It’s hard to believe 10 years have already passed, but this month, U.S. Census postcards will show up in mailboxes across Cherokee Nation and the United States. Once you receive one of these cards, you will be able to fill out the 2020 census. It’s important for all Cherokees to do so, and I’m asking for our citizens to participate.
With that in mind, Deputy Chief Bryan Warner and I launched the #CherokeeNationCounts campaign to help Cherokees complete the census accurately. The census is used extensively to distribute funds to tribal, state and local governments. At Cherokee Nation, we estimate that for each Cherokee who isn’t counted, it’s a loss of about $50,000 in federal funds over the course of a decade. If we aren’t all counted, we leave money on the table.
Those dollars are used for things like building homes for our elders, providing essential health care and training Cherokees for good jobs. That is why we must do everything we can to bring that essential funding home to northeast Oklahoma.
During the last census in 2010, some parts of Cherokee Nation had a weak census participation rate, with Sequoyah and Adair counties showing the lowest participation. This year, we are reaching out to Cherokees about filling out the census no matter where they live, but we are focusing the most attention on these previously hard-to-count areas.
Besides the financial benefits, the census determines how many representatives we have in our state legislature and the U.S. Congress. Census data is used by tribal and nontribal governments to better understand the demographics and needs of the people they serve. It is also used by private industry to decide where to invest and expand operations. For all these reasons, ensuring a complete count of Cherokees is one of the best things we can do for the next 10 years of our Nation and the next generation of our people.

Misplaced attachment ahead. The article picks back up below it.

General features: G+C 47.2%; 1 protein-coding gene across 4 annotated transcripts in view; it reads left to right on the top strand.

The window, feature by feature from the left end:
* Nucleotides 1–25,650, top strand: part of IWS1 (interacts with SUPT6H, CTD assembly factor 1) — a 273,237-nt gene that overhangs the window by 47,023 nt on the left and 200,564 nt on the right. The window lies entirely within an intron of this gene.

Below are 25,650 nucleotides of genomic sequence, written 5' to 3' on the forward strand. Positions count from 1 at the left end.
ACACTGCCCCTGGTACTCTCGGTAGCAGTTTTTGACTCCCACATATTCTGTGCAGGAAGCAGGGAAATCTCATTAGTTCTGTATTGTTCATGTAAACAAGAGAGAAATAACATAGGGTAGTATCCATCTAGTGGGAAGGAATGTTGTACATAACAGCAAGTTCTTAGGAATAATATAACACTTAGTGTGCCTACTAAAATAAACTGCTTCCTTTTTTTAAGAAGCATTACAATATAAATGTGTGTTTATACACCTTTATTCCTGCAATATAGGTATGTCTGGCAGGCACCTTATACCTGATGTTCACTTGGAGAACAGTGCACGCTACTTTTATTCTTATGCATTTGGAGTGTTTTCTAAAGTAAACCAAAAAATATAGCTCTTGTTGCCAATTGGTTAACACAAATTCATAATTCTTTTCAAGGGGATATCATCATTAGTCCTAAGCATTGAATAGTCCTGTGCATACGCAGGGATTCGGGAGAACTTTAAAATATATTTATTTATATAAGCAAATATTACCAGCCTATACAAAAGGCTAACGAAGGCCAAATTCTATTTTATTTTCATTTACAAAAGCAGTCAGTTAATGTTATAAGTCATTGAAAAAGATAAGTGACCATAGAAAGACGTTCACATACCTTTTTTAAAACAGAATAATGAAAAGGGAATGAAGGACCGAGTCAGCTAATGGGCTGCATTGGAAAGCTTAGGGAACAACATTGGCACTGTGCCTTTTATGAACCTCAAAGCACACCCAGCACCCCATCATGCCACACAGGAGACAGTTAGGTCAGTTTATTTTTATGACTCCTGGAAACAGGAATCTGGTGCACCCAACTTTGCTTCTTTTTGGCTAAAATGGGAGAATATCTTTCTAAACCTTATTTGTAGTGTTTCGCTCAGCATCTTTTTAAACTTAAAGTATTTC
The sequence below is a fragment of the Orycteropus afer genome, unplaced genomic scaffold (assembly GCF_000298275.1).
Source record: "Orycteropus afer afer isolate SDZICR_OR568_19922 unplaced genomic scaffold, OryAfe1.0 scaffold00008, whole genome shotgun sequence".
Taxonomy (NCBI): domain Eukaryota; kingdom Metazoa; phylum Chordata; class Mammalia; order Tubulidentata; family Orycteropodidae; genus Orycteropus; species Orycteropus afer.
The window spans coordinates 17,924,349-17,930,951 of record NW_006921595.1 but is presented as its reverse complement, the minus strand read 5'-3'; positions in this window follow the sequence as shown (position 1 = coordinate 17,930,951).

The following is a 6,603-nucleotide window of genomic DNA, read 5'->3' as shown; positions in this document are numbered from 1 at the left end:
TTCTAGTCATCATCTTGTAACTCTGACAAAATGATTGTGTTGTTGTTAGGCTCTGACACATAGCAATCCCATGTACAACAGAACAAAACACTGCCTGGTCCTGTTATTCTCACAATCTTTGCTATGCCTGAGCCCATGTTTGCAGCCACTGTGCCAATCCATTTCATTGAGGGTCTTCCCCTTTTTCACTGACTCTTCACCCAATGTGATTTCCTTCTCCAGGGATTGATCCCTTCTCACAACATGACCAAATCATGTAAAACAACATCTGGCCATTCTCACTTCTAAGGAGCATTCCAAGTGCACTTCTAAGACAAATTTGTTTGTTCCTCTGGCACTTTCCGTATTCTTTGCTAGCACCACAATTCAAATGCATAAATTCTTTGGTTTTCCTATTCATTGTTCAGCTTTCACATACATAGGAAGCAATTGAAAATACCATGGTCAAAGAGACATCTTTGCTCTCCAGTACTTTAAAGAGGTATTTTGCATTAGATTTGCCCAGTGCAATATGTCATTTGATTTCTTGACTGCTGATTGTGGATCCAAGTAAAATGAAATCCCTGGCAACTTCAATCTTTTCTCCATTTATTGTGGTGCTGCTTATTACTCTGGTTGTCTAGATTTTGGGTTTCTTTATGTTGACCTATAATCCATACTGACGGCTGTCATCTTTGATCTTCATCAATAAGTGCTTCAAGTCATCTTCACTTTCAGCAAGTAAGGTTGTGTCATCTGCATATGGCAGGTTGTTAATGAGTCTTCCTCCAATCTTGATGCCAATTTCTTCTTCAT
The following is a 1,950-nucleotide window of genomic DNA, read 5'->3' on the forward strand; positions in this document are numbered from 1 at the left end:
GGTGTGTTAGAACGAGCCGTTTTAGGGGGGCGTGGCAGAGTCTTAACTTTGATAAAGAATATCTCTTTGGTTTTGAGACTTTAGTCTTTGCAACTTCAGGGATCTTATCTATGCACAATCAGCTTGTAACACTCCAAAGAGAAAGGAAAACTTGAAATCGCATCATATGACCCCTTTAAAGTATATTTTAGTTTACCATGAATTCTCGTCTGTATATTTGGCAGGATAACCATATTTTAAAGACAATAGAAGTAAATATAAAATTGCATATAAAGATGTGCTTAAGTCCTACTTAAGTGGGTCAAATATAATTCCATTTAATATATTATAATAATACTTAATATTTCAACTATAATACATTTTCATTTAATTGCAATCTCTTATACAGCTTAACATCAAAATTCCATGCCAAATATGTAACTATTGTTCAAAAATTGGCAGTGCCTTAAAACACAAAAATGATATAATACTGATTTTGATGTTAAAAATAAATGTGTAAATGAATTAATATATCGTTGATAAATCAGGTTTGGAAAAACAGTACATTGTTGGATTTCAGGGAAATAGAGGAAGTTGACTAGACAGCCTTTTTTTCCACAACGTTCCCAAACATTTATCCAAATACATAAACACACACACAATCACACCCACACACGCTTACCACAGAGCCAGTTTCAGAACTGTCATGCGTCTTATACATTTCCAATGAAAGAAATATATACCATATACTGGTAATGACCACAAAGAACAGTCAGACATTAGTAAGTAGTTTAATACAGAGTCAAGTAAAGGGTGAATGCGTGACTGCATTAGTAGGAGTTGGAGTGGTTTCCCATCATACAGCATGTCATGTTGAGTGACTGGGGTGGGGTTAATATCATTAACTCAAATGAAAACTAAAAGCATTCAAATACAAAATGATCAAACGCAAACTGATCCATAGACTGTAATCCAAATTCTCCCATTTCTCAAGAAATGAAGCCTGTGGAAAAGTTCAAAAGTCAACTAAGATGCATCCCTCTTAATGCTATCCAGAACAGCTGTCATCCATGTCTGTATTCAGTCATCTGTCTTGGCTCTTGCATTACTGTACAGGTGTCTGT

Besides filling out the census, Cherokees also must correctly identify themselves as citizens of the Cherokee Nation. We can do that by checking the “American Indian or Alaska Native” box, then writing in “Cherokee Nation” when it asks for our principal tribe.
If the adults in your household are not all Cherokees, it’s important to list the Cherokee in the household first on the census. When you fill out the census, be sure to list everyone living in your household as of April 1, including toddlers and infants, foster children, extended family and nonrelatives. Children under the age of 5 are historically likely to have been undercounted in previous censuses.
All information that you fill out on the census is completely confidential. Your personally identifiable information will never be shared outside the Census Bureau, not even with other government agencies. Responses to the census will have no effect on anyone’s housing, benefits or custody arrangements.
This year the Census Bureau is encouraging as many as possible to complete the survey online, but those without easy access to internet can do it by phone, mail or in person with a census worker.
In coming months, we will send information and census helpers out to community meetings and other public events across the Cherokee Nation. You can reach out with questions about the census by calling 918-430-3488, emailing firstname.lastname@example.org or visiting census.cherokee.org
Chuck Hoskin Jr.
is the 18th elected Principal Chief of the Cherokee Nation, the largest Indian
tribe in the United States. He is only the second elected Principal Chief of the
Cherokee Nation from Vinita, the first being Thomas Buffington, who served from
1899-1903. Prior to being elected Principal Chief, Hoskin served as the tribe’s
Secretary of State. He also formerly served as a member of the Council of the
Cherokee Nation, representing District 11 for six years.
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